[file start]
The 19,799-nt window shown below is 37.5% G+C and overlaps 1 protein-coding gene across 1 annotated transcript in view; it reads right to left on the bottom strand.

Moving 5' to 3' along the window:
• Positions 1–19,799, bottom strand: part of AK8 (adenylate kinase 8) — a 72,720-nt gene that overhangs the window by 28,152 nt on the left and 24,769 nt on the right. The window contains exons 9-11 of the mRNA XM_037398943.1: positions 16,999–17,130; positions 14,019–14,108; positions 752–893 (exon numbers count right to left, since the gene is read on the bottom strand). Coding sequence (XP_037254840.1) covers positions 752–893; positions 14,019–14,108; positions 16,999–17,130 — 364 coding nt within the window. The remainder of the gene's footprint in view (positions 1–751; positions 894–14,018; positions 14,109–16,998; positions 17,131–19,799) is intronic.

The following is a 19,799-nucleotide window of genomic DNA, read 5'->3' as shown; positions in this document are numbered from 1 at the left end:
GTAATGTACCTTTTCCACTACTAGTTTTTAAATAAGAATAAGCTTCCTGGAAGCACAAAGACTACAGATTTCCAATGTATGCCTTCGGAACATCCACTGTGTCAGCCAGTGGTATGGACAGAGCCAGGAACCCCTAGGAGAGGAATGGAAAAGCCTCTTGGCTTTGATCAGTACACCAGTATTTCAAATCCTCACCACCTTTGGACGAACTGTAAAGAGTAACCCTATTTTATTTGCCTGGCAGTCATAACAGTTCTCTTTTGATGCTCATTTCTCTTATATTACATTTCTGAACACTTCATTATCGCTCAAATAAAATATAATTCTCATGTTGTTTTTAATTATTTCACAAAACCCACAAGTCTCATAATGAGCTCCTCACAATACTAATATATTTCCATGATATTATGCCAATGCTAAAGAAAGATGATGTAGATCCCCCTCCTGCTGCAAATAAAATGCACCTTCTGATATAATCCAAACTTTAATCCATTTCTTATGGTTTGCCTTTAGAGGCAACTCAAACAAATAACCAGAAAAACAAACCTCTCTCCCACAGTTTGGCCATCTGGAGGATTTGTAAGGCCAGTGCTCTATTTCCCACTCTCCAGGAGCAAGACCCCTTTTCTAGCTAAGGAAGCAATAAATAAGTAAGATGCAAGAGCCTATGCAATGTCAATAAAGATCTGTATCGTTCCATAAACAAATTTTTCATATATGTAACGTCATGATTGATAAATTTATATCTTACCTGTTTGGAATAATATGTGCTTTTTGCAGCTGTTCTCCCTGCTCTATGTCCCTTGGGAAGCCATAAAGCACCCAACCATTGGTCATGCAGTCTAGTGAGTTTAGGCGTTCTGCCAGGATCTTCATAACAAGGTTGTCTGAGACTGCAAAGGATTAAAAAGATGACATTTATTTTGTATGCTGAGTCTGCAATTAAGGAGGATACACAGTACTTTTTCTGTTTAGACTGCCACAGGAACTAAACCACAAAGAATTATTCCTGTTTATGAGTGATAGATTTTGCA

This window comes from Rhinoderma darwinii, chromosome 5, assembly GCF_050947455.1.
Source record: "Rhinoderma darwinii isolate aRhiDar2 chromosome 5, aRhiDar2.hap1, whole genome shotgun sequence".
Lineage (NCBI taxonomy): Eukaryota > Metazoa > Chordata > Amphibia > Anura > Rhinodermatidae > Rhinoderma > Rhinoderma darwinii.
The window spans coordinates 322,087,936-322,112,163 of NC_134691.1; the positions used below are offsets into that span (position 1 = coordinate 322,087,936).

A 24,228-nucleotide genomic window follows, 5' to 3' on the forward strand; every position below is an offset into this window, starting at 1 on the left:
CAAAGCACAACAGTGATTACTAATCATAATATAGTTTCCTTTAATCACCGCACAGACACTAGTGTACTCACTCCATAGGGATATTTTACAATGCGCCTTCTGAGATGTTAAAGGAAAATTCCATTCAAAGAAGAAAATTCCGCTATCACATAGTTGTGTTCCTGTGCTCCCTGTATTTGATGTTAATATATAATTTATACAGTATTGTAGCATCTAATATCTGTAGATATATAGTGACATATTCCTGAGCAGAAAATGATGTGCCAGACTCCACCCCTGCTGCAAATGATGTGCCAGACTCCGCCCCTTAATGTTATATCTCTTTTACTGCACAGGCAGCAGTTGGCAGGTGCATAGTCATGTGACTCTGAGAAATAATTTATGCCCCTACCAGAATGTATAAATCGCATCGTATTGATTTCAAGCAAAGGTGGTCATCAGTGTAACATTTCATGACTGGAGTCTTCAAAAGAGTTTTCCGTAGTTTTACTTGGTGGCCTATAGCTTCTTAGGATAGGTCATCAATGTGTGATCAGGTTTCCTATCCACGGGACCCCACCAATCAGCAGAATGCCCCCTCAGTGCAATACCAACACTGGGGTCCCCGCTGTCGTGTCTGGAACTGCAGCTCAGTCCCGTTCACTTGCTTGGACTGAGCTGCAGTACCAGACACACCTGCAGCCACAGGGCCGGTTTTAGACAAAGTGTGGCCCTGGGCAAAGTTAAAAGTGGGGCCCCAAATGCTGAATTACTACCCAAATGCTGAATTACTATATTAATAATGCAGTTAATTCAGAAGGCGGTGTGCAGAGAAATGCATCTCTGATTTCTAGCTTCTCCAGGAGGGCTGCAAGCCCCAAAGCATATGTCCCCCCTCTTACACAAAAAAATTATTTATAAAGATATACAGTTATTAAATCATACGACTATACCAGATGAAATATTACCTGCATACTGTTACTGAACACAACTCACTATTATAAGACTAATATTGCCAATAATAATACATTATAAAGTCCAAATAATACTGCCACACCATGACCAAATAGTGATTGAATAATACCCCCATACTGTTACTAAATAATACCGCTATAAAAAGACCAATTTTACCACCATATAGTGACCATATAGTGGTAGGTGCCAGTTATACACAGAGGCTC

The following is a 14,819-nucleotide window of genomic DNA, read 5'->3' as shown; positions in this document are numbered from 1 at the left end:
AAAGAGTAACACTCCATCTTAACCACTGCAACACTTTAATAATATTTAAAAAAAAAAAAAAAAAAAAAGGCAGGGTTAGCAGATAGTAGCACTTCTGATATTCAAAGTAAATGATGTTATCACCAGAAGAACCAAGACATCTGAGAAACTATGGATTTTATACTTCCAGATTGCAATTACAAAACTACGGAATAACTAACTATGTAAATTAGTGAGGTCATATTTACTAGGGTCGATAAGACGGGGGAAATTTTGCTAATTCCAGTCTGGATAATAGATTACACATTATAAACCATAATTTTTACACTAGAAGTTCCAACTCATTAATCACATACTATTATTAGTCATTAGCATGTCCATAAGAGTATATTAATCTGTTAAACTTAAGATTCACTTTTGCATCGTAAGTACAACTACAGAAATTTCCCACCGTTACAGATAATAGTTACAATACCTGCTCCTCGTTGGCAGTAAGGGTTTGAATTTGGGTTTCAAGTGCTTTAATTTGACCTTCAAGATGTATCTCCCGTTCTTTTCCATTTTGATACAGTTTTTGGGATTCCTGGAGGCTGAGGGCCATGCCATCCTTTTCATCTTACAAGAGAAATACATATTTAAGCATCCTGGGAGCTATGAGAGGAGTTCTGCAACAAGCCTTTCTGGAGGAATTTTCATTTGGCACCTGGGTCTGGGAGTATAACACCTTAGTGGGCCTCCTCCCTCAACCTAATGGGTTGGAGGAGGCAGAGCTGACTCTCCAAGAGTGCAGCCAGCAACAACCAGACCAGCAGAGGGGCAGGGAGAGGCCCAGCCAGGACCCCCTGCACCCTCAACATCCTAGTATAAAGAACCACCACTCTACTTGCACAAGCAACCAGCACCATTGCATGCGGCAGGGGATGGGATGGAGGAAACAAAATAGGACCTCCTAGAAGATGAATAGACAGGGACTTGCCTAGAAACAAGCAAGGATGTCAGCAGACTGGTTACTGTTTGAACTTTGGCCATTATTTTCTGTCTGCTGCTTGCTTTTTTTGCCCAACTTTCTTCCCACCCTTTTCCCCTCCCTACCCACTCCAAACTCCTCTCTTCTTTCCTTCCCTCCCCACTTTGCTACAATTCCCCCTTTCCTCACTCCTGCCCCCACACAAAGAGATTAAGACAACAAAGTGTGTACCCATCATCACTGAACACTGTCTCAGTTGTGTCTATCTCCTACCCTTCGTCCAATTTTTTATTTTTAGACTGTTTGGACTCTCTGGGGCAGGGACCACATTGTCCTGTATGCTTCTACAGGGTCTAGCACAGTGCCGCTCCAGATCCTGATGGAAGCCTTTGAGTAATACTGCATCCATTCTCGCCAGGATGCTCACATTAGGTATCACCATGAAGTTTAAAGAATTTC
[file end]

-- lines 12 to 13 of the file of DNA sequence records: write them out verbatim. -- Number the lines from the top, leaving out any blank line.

The following is a 14,819-nucleotide window of genomic DNA, read 5'->3' as shown; positions in this document are numbered from 1 at the left end:
AAAGAGTAACACTCCATCTTAACCACTGCAACACTTTAATAATATTTAAAAAAAAAAAAAAAAAAAAAGGCAGGGTTAGCAGATAGTAGCACTTCTGATATTCAAAGTAAATGATGTTATCACCAGAAGAACCAAGACATCTGAGAAACTATGGATTTTATACTTCCAGATTGCAATTACAAAACTACGGAATAACTAACTATGTAAATTAGTGAGGTCATATTTACTAGGGTCGATAAGACGGGGGAAATTTTGCTAATTCCAGTCTGGATAATAGATTACACATTATAAACCATAATTTTTACACTAGAAGTTCCAACTCATTAATCACATACTATTATTAGTCATTAGCATGTCCATAAGAGTATATTAATCTGTTAAACTTAAGATTCACTTTTGCATCGTAAGTACAACTACAGAAATTTCCCACCGTTACAGATAATAGTTACAATACCTGCTCCTCGTTGGCAGTAAGGGTTTGAATTTGGGTTTCAAGTGCTTTAATTTGACCTTCAAGATGTATCTCCCGTTCTTTTCCATTTTGATACAGTTTTTGGGATTCCTGGAGGCTGAGGGCCATGCCATCCTTTTCATCTTACAAGAGAAATACATATTTAAGCATCCTGGGAGCTATGAGAGGAGTTCTGCAACAAGCCTTTCTGGAGGAATTTTCATTTGGCACCTGGGTCTGGGAGTATAACACCTTAGTGGGCCTCCTCCCTCAACCTAATGGGTTGGAGGAGGCAGAGCTGACTCTCCAAGAGTGCAGCCAGCAACAACCAGACCAGCAGAGGGGCAGGGAGAGGCCCAGCCAGGACCCCCTGCACCCTCAACATCCTAGTATAAAGAACCACCACTCTACTTGCACAAGCAACCAGCACCATTGCATGCGGCAGGGGATGGGATGGAGGAAACAAAATAGGACCTCCTAGAAGATGAATAGACAGGGACTTGCCTAGAAACAAGCAAGGATGTCAGCAGACTGGTTACTGTTTGAACTTTGGCCATTATTTTCTGTCTGCTGCTTGCTTTTTTTGCCCAACTTTCTTCCCACCCTTTTCCCCTCCCTACCCACTCCAAACTCCTCTCTTCTTTCCTTCCCTCCCCACTTTGCTACAATTCCCCCTTTCCTCACTCCTGCCCCCACACAAAGAGATTAAGACAACAAAGTGTGTACCCATCATCACTGAACACTGTCTCAGTTGTGTCTATCTCCTACCCTTCGTCCAATTTTTTATTTTTAGACTGTTTGGACTCTCTGGGGCAGGGACCACATTGTCCTGTATGCTTCTACAGGGTCTAGCACAGTGCCGCTCCAGATCCTGATGGAAGCCTTTGAGTAATACTGCATCCATTCTCGCCAGGATGCTCACATTAGGTATCACCATGAAGTTTAAAGAATTTC